Features Australia

Stranded monster

An unusual creature has landed at Oahu

16 January 2016

9:00 AM

16 January 2016

9:00 AM

Now and then giant ocean creatures wash up on beaches in a horrible mess. At Kalaeloa Airport on Oahu (Hawaii) a similar but aerial creature has washed up in an airport hangar. It’s the Solar Impulse 2, a solar-powered plane with a wingspan nearly as long as an Airbus A380’s. But it weighs rather less than a Toyota Land Cruiser and has so far cost its sponsors about $US250 million.

It was meant to fly around the world – without using a drop of fossil fuel – from March to August last year. Cheering it on were bigwigs Prince Albert 11 of Monaco, ex-UN czar Kofi Annan, Virgin’s Richard Branson, the ubiquitous Mikhail Gorbachev and the IPCC’s figurehead Christiana Figueres.

Among the plane’s partners are champagne people Moet Hennessy, who supplied refreshments at each stop ‘to promote their common values’ with ‘beautiful occasions’.

Departing Abu Dhabi, Solar Impulse 2 got half-way in 200 days, but it’s going nowhere until at least April. That’s because its solar batteries overheated during a wrong flight pattern and have to be replaced.

The fuel-free plane was meant to show the delicious potential of clean solar energy, ‘therapy for the planet’ and a climate-change stopper, as its founders balloonist Bertrand Piccard and ex-Swiss air force man Andre Borschberg see it. The solar plane’s actually demonstrated the superiority of a few drums of avgas.

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Its 17,200 solar cells generate 17 horsepower for each of the four props – less than half the grunt of my four-cylinder Camry. It can lift only one person – the pilot. (Freight? Zero, not counting all the ‘messages’ and ‘positive emotions’). The pilot can last about five days and nights in the air, taking catnaps and using his seat as a potty-chair. Strangely, the Wright Flyer 111 in 1908 carried a passenger.

The solar plane is at the mercy of   sun and breezes. It was held up at Nagoya for a month waiting for favorable winds, much like a 17th century galleon.

But there’s more. To keep this gossamer confection airborne, an Ilyushin 76 strategic airlifter flies ahead with a blow-up hangar and all the high-tech servicing gear. Aviation buffs call the airlifter a ‘bad-ass’, not just because of its ugly nose and four droopy jets, but because its takeoffs are real Russian screamers. Once aloft, it burns eight tons of CO2-spewing avgas per hour.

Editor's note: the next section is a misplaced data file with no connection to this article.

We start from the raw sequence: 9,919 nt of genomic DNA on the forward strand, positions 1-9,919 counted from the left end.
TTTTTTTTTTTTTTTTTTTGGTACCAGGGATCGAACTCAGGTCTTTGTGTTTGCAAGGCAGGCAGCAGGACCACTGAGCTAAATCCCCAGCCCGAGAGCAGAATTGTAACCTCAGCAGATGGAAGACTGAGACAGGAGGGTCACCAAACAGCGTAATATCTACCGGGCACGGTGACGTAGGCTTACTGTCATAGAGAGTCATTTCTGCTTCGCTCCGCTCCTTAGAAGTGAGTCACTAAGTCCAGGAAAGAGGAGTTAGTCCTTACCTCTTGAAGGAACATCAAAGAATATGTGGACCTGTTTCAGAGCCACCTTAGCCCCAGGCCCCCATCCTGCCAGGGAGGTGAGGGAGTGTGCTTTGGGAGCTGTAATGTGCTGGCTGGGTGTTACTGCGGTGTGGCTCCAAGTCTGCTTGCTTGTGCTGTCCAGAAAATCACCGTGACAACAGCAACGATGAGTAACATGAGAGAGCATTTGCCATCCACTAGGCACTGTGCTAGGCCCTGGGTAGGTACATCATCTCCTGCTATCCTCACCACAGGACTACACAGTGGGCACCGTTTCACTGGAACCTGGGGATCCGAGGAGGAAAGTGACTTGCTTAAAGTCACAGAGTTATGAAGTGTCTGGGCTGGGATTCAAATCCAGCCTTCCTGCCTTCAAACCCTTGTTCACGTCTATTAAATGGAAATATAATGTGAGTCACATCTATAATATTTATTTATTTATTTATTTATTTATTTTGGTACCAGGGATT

This behemoth is accompanied by a   twin-turboprop ATR72 which can carry a support crew of up to 60, apart from the dozens left at Monaco mission control. The ATR burns a more modest tonne of fuel per 90 minutes.

With these two little helpers, the solar plane flies (half) around the world ‘without using a drop of fuel’. Piccard says, ‘What we have here is the future’.

Well maybe. This futuristic plane cruises at about the top speed of a postie’s bike, but can sometimes accelerate away to 90km/h.

Charitably assuming the plane does make it round the world in 18 months, that compares with other round-the-worlders such as:

  •  The Graf Zeppelin in 21 days in 1929.
  • Wiley Post in his Winnie Mae, in nine days in 1933
  • The Rutan Voyager, non-stop non-refuelled in nine days in 1986
  • Bertrand Piccard and Brian Jones by balloon in 20 days in 1999.
  • Solo yachter Francis Joyon, in 58 days in 2008, using that other clean fuel, wind.
  • Someone could walk the plane’s route (somehow) in two years, not much longer than the flight time.

Piccard, who partakes of green delusionism, has summed up the venture: ‘Protecting the environment should not be perceived as expensive… Fighting climate change is opening-up new industrial markets and offering an opportunity for economic development, job creation and profit.’

I can picture a fourth-world peasant looking up from his hoe and saying, ‘Kids, that’s a quarter-billion investment whirring along up there using clean energy. And it’s worth it!’

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Show comments
  • kwillshaw

    If this is the future we have gone backwards since the 19th century, in that era clipper ships running under sail could make a return trip from the UK to Australia in under 6 months. In December 1883 Cutty Sark set sail from Newcastle NSW carrying 4300 bales of wool and 12 casks of tallow arriving in the UK 83 days later.

  • Craig Austin

    The only Solar/wind project that makes economic sense is a clothesline.

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